You might have to give a tissue sample if there isn’t one available. This is to find out if you have microsatellite stable bowel cancer.
You have nivolumab in the hospital outpatient department. You shouldn’t need to stay overnight. You take your CXD101 tablets at home. Apart from the first day of each treatment cycle when you take them at the hospital.
At each hospital visit you see the doctor for a check up and you have blood tests every 3 weeks.
You have a CT scan every 6 weeks, these continue unless your cancer gets worse. You continue to have scans if you stop treatment, but your cancer hasn’t got worse.
When you stop treatment, you have a check up with the trial team about 9 weeks later. The trial team will continue to follow you up every 3 months to see how you are getting on. 

Side effects

As CXD101 is a new drug, there might be some side effects we don’t know about yet. The trial team will monitor you during the time you have treatment and you’ll have a phone number to call if you are worried about anything.
Only a few people have had CXD101 so far. The possible side effects include:
The most common side effects of nivolumab include:
  • skin rash, itchy skin and skin changes such as pigmentation
  • cough
  • shortness of breath
  • tiredness (fatigue)
  • back or muscle pain
  • infections
  • diarrhoea or constipation
  • feeling or being sick
  • tummy (abdominal) pain
  • loss of appetite
  • thyroid gland changes
  • headaches
  • tingling in the hands or feet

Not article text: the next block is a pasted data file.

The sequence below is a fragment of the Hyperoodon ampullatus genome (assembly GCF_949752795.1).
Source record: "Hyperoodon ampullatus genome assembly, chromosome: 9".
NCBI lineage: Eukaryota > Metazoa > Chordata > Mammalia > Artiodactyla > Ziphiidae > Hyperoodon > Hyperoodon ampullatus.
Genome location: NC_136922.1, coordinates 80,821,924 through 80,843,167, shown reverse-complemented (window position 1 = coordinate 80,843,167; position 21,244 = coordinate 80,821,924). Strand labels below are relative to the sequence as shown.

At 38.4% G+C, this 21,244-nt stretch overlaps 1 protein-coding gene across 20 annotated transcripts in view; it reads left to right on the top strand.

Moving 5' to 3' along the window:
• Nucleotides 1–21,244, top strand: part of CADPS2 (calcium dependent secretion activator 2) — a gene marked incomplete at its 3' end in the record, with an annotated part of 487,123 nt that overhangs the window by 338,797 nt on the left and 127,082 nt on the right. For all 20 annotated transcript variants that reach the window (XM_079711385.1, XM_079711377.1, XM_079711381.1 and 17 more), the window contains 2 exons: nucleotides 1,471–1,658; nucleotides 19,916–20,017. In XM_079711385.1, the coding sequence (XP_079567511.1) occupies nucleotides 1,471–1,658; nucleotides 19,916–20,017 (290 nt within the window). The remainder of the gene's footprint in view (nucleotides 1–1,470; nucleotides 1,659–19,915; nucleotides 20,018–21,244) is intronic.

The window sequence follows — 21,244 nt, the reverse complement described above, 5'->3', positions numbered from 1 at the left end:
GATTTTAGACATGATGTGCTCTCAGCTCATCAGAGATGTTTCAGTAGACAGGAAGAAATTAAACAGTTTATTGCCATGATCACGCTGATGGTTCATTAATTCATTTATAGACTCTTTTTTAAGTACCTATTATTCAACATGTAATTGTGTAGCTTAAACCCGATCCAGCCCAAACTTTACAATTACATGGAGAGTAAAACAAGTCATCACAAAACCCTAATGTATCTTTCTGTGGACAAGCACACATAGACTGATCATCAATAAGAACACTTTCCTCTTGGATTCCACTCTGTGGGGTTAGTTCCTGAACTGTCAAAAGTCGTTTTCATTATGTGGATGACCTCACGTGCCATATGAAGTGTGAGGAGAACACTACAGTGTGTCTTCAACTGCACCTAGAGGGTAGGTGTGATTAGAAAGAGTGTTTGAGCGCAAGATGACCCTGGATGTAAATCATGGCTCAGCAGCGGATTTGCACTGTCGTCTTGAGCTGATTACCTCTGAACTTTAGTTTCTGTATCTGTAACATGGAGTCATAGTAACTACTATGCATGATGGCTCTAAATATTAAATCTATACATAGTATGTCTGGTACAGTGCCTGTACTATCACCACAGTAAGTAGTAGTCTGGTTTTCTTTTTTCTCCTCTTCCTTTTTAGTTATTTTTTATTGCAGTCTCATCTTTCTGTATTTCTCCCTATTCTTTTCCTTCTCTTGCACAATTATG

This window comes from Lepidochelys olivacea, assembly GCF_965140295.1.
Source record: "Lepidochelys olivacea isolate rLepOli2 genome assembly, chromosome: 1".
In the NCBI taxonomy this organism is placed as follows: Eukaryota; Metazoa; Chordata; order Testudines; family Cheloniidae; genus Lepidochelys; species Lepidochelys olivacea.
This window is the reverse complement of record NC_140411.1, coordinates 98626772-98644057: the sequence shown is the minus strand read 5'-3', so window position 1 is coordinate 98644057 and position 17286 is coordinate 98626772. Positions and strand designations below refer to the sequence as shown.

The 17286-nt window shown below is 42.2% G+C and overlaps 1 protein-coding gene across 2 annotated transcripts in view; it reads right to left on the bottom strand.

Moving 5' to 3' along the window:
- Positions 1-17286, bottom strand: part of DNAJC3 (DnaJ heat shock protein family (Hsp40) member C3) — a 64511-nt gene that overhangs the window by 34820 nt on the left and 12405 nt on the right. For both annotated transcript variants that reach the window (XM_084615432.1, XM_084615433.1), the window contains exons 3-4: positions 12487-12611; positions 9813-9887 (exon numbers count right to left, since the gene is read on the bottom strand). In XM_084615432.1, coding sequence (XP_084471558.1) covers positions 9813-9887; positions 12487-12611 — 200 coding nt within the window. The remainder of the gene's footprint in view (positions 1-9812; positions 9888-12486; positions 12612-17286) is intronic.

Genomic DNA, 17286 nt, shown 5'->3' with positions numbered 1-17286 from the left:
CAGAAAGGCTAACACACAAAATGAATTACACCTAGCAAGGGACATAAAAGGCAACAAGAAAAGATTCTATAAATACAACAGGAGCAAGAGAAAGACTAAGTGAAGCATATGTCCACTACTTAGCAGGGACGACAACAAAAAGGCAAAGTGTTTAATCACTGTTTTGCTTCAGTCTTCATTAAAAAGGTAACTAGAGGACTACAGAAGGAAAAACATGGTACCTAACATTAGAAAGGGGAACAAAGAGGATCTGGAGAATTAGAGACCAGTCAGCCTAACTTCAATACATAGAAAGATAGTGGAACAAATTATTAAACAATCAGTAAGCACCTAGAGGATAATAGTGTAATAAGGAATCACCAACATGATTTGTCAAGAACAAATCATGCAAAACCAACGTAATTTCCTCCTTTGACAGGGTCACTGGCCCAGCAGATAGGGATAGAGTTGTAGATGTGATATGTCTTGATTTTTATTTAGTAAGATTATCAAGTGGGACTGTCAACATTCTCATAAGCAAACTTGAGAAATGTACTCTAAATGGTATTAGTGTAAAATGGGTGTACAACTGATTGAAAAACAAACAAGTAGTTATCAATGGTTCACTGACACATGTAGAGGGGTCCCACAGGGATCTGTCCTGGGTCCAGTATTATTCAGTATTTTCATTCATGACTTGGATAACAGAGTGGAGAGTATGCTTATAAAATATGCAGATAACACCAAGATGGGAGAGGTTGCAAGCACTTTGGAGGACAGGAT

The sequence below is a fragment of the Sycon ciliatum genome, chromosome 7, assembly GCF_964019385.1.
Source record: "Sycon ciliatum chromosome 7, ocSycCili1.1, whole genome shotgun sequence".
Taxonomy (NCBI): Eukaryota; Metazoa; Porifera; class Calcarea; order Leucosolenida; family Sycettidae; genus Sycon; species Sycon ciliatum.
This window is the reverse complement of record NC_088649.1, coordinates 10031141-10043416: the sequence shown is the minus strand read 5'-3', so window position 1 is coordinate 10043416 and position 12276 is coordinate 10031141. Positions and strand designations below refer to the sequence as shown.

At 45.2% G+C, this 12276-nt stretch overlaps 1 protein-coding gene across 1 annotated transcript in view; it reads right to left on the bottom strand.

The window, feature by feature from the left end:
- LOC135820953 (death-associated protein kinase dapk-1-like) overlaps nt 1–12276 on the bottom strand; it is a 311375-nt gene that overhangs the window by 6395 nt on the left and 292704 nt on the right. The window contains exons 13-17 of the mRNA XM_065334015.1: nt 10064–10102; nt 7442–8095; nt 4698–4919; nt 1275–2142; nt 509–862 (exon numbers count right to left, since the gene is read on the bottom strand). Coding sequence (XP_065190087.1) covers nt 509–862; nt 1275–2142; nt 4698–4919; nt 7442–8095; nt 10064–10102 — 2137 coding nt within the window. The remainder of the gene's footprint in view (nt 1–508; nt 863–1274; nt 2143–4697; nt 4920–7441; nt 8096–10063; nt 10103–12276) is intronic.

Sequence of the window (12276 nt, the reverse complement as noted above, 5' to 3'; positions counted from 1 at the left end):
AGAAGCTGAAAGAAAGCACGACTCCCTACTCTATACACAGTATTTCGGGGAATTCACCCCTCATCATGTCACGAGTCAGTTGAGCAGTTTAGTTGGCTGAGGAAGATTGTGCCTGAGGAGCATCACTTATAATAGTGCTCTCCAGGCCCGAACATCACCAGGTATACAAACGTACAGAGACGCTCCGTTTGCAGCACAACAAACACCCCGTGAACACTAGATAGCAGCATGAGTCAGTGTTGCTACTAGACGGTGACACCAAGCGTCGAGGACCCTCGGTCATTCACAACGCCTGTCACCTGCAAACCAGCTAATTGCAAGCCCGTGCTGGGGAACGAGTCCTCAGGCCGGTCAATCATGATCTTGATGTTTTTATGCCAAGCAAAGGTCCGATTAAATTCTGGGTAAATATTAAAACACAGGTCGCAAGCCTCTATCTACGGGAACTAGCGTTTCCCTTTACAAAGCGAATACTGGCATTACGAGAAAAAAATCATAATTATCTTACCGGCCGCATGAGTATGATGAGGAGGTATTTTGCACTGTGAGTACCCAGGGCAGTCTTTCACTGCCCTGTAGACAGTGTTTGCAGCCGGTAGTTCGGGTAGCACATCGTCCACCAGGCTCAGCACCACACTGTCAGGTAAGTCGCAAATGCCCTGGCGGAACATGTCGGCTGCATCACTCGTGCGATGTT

• bruising at the injection site
  • swelling
  • fevers
We have more information about nivolumab.

Recruitment start:

Recruitment end:

How to join a clinical trial

Please note: In order to join a trial you will need to discuss it with your doctor, unless otherwise specified.

Please note - unless we state otherwise in the summary, you need to talk to your doctor about joining a trial.

Chief Investigator

Professor Rachel Kerr

Supported by

Celleron Therapeutics Ltd

If you have questions about the trial please contact our cancer information nurses

Freephone 0808 800 4040

Last review date

CRUK internal database number:


Please note - unless we state otherwise in the summary, you need to talk to your doctor about joining a trial.

Wendy took part in a new trial studying the possible side effect of hearing loss

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"I was delighted to take part in a clinical trial as it has the potential to really help others in the future.”